The down payment requirement is based on the following:

Typically, the down payment for a HECM for Purchase is 45-70% of the purchase price. The following table provides examples of down payment requirements for various home prices and borrower ages.


HECM Purchase Down Payment by Age

Sales Price$300,000$400,000$500,000$600,000$700,000
Age Down PaymentDown PaymentDown PaymentDown PaymentDown Payment
*Not an offer to lend. Down payment examples are approximate and include most necessary closing costs such as 2% upfront mortgage insurance & 3rd party closing costs. Interest rate used to arrive at down payment percentages 5.875% (Adjustable CMT 2.125% Margin) as of 11/30/2022.

Request a free ARLO quote for exact down payment and costs associated with the state you are purchasing in as some states charge additional state specific taxes associated with purchase loans.


Today's Reverse Mortgage Purchase Rates

2023 Lending LimitFixed Rate Adjustable Rate
$1,089,3007.180% (8.700% APR)6.885% (2.125 Margin)
$4,000,00010.125% (10.612% APR)11.385% (6.625 Margin)
Example calculation using fixed rate:
7.18% + .50% Monthly MIP = 7.68% in total interest charges. Fixed Rate APR calculated assumes $250,000 loan amount and includes .50% Mortgage Insurance and standard 3rd party closing costs.

Allowable down payment sources

  • Cash on hand (Savings, 401k, etc.)
  • Proceeds from the sale of the home
  • Gift from family

Proceeds from the sale of the previous home and savings are the most common ways for borrowers to meet the down payment requirement. There are other acceptable funding sources under the Federal Housing Administration, which is the insurer for the loan.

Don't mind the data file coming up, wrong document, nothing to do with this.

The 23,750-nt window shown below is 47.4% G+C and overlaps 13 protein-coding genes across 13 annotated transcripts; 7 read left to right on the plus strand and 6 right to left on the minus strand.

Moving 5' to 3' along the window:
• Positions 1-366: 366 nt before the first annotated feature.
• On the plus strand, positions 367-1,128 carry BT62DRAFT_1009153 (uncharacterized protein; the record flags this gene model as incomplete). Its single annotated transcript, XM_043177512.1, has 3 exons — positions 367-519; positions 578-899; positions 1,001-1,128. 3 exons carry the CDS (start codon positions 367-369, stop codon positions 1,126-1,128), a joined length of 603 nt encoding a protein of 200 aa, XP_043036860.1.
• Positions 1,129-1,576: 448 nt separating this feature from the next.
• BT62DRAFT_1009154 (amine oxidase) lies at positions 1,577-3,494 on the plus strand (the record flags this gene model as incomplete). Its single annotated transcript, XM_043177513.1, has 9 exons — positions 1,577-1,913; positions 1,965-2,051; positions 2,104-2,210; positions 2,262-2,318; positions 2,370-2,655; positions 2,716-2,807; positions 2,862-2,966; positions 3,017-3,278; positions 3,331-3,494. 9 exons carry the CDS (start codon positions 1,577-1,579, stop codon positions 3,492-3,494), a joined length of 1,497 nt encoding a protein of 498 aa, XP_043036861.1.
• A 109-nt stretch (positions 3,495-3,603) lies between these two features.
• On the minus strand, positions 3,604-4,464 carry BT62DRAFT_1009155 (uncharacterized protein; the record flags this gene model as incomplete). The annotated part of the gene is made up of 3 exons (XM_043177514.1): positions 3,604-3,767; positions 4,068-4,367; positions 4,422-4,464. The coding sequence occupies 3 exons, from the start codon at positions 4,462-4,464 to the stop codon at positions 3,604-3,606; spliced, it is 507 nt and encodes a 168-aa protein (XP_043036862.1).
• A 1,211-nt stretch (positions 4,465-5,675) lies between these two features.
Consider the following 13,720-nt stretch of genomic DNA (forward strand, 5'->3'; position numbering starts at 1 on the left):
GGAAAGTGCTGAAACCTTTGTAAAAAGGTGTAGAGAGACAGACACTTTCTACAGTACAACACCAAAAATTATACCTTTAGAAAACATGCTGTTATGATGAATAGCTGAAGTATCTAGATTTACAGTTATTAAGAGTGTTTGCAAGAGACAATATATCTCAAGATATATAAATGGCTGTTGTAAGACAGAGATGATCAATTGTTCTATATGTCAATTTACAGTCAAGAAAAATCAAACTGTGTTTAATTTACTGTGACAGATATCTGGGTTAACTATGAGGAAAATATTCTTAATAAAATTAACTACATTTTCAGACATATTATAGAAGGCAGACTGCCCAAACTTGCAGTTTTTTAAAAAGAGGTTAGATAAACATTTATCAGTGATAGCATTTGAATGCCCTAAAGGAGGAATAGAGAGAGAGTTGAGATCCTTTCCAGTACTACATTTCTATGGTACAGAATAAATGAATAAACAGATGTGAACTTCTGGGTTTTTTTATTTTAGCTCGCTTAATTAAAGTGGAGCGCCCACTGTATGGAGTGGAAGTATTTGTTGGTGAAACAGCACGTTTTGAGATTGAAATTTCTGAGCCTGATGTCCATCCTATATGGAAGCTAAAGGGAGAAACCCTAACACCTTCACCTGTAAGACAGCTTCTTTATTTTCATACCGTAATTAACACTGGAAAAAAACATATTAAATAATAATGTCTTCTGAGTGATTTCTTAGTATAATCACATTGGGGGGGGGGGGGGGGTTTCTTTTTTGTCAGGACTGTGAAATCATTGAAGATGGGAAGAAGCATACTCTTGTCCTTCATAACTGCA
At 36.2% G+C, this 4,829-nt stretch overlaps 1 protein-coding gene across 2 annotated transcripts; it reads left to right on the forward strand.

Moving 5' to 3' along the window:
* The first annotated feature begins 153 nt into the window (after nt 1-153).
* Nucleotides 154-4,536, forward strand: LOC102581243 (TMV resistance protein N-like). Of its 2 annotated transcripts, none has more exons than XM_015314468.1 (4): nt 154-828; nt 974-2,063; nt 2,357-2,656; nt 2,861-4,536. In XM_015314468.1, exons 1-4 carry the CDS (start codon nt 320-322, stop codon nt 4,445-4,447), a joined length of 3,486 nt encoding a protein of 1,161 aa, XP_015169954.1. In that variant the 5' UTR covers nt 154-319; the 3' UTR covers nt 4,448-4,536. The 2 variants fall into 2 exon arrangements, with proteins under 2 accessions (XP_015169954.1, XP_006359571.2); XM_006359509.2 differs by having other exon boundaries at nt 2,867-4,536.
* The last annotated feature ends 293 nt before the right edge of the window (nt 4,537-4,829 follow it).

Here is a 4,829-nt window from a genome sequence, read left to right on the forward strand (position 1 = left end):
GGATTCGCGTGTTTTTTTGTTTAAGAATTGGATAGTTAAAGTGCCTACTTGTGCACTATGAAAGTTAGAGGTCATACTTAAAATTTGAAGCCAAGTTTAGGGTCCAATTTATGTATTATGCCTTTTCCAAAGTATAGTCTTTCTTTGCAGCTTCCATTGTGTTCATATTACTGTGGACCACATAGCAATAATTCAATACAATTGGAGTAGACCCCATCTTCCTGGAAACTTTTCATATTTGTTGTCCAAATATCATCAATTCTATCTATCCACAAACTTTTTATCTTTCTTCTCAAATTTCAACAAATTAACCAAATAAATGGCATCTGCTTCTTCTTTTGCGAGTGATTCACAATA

For sources that will work to finance the equity portion of the loan, borrowers can use an earnest money deposit or a withdrawal from a savings account, checking account, or retirement fund. Some forms of gift money are also OK, including gifts from family members, employers, a charity, a government organization interested in home ownership initiatives, or a close friend with a documented interest in the borrower. 

Gifts from someone involved in the transaction, in any way, are not acceptable. Other, less common funding sources, such as collateralized loans, savings bonds, employer assistance programs, and other means, can also be used.



Non-allowable down payment sources

Sweat equity, trade equity, rent credit, and cash from someone benefiting from the reverse mortgage transaction are unacceptable. Cash advances from credit cards are also not accepted.



Example of a reverse purchase mortgage

In this example, we will use a borrower aged 70 years old, using a reverse mortgage for a home purchase with a sales price of $400,000. The required down payment is $182,000, or approximately 45% of the purchase price. 

The down payment includes all upfront mortgage insurance premiums and third-party closing costs. After five years of making no mortgage payments, there is still $210,000 in home equity; after 10 years, there is still $257,000.

Should the borrower decide later to move into an assisted care facility, they may sell the home, where the reverse mortgage balance is then repaid, and the remaining said equity is theirs. Of course, this assumes the home will appreciate at a modest 4%. 

The remaining equity largely depends on the home’s future appreciation and whether you choose to make any repayment to the loan balance.